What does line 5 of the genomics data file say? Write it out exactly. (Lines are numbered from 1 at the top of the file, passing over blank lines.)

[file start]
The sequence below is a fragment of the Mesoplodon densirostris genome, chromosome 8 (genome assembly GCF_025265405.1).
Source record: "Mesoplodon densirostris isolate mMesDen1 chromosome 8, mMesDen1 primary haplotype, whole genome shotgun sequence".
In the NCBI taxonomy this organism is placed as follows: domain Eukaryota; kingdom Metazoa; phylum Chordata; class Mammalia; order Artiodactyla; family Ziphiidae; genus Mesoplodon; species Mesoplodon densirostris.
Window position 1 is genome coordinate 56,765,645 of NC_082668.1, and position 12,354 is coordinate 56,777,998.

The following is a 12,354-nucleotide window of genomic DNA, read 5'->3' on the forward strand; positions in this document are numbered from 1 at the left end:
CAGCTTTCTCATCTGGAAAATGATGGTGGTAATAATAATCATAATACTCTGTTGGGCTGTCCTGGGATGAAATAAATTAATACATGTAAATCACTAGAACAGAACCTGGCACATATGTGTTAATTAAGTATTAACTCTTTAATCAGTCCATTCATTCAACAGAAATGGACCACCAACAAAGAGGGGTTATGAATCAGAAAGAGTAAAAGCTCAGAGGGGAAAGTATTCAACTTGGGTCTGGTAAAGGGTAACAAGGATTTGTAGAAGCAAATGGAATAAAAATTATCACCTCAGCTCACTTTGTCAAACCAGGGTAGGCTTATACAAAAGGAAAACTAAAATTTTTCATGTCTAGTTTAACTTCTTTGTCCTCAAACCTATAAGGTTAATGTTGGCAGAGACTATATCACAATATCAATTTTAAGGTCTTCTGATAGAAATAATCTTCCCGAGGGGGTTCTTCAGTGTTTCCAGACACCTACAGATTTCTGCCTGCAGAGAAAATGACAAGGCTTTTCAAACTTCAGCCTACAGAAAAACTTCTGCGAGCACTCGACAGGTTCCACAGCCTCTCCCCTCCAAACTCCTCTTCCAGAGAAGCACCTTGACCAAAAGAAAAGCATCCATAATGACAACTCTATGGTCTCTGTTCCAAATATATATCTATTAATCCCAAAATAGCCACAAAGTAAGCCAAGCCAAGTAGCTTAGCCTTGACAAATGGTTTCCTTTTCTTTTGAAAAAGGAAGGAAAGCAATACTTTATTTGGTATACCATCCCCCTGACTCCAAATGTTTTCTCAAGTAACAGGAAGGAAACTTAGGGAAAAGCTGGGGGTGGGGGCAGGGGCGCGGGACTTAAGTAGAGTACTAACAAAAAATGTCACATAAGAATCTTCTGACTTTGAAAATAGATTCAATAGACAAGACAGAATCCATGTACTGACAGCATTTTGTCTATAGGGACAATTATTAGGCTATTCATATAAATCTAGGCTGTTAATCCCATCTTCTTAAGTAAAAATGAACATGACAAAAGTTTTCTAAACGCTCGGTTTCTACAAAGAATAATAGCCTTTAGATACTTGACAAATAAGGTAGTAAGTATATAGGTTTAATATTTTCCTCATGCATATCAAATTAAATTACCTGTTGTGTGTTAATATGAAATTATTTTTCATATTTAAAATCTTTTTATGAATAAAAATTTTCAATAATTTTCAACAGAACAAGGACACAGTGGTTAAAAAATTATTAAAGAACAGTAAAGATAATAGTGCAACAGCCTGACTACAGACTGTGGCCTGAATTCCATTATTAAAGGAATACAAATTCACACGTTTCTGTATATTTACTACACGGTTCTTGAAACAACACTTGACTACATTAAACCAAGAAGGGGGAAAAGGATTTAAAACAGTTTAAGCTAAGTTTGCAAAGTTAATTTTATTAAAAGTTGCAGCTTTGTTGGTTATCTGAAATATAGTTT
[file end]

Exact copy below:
The following is a 12,354-nucleotide window of genomic DNA, read 5'->3' on the forward strand; positions in this document are numbered from 1 at the left end: